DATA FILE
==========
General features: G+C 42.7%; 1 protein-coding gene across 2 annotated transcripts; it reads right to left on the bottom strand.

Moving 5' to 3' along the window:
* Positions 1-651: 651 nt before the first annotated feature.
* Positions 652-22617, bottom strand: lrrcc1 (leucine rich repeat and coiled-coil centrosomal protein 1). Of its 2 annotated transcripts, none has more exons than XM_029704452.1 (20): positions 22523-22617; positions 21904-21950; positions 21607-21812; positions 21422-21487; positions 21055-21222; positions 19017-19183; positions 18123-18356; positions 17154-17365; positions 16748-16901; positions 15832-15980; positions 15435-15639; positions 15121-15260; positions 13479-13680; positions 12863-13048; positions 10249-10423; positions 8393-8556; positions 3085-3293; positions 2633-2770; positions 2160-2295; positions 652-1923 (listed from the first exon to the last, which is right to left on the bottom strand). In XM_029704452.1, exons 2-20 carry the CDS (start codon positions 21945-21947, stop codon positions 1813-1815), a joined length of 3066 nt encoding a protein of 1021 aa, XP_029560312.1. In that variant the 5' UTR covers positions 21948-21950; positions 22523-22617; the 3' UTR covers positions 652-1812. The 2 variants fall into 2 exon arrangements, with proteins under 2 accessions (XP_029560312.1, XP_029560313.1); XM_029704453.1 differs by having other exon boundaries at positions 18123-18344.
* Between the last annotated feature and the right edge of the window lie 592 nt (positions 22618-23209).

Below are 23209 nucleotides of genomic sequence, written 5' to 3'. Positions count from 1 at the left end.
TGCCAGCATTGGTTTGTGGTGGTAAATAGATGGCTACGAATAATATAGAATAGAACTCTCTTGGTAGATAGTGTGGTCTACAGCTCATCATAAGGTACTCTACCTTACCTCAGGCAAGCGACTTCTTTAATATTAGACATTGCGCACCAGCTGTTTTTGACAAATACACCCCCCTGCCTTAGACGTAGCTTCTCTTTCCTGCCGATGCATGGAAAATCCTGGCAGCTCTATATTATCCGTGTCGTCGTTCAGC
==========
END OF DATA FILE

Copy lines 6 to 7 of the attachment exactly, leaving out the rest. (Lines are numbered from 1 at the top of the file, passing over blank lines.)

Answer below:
Below are 23209 nucleotides of genomic sequence, written 5' to 3'. Positions count from 1 at the left end.
TGCCAGCATTGGTTTGTGGTGGTAAATAGATGGCTACGAATAATATAGAATAGAACTCTCTTGGTAGATAGTGTGGTCTACAGCTCATCATAAGGTACTCTACCTTACCTCAGGCAAGCGACTTCTTTAATATTAGACATTGCGCACCAGCTGTTTTTGACAAATACACCCCCCTGCCTTAGACGTAGCTTCTCTTTCCTGCCGATGCATGGAAAATCCTGGCAGCTCTATATTATCCGTGTCGTCGTTCAGC